Kidney stones are incredibly painful and incredibly common. There are also numerous myths and half-truths floating around the internet regarding stones. With that in mind, I thought I would set the record straight on some of these:
- Dissolving stones: There are dozens of types of stones and only one of them, uric acid stones, can be dissolved by taking oral medications. Unfortunately, only 5-10% of all stones are uric acid stones. All other stones cannot be dissolved with oral medication so don’t fall for the latest greatest stone busting drug you read about on the internet; they rarely work!
- Medicines like tamsulosin help pass stones. This is a controversial statement as there are well designed randomized studies addressing this topic which have shown divergent results. Translation, I don’t know if the medicines work. I prescribe these to help pass stones (even though it’s not a FDA approved indication) as they have few side effects and if they help, great, but truth be told, the data is not perfect.
- Beer helps pass stones. I wish that were true. Staying well hydrated has been shown to both help reduce your risk of forming stones and helping patients pass stones but I can’t quote a study that shows that beer is a good thing. Having said that, there are lots of great breweries in Colorado to explore.
- Most stones are calcium based so decreasing your calcium intake will help prevent stones.Not exactly. While calcium oxalate stones are the most common type, if you decrease your calcium intake too much you are at risk of over-absorbing oxalate which can lead to more stones! How much calcium you need in your diet is a complicated discussion which is best had on an individualized patient to physician basis.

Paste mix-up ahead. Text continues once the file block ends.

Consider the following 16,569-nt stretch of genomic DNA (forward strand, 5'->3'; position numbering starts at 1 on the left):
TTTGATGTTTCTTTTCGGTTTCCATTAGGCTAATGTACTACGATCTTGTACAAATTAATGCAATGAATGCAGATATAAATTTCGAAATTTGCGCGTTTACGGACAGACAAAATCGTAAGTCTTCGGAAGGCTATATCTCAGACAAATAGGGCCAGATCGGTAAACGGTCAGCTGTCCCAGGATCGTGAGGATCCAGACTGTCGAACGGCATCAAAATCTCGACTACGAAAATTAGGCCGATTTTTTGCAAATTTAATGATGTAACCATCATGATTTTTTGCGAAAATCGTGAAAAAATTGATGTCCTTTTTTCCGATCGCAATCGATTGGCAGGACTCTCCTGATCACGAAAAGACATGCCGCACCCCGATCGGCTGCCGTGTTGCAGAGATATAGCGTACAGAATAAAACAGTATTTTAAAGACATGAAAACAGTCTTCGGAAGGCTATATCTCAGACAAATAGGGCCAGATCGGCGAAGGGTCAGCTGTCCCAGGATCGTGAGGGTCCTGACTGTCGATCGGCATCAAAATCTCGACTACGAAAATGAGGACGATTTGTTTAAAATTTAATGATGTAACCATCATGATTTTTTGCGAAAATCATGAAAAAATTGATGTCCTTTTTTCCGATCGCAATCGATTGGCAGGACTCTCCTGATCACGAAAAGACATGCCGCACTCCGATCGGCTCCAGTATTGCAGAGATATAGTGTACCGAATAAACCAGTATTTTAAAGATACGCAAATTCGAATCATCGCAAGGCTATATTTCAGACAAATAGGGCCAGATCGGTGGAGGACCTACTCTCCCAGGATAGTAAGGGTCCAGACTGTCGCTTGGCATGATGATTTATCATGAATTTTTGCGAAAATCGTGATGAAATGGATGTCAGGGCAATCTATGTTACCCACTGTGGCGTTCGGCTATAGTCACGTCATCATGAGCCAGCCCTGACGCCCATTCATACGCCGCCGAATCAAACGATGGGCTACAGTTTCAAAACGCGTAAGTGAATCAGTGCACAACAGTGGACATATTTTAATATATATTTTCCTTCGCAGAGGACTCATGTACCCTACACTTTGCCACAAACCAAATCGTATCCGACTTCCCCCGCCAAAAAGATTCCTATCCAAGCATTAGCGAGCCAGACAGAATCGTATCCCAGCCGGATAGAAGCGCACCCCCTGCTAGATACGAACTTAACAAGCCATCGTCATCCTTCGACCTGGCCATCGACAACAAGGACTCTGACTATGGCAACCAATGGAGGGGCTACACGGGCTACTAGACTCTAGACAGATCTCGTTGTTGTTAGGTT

- Eliminating oxalate will decrease your risk of stone formation. Again, while it is true that calcium oxalate stones are the most common type of stones, most high oxalate foods are also high in magnesium, fiber or potassium which are all anti-stone formers so the truth depends greatly on your diet taken as a whole.
So what diet do I recommend? Unless a person is a recurrent stone former in which case I recommend a 24hr urinalysis so I can make specific patient specific dietary recommendations, the diet I recommend for first time stone formers is an American Heart Association heart healthy diet. Why? Most people die of heart disease and if I can reduce someone’s risk of heart disease, I’ve done them a favor.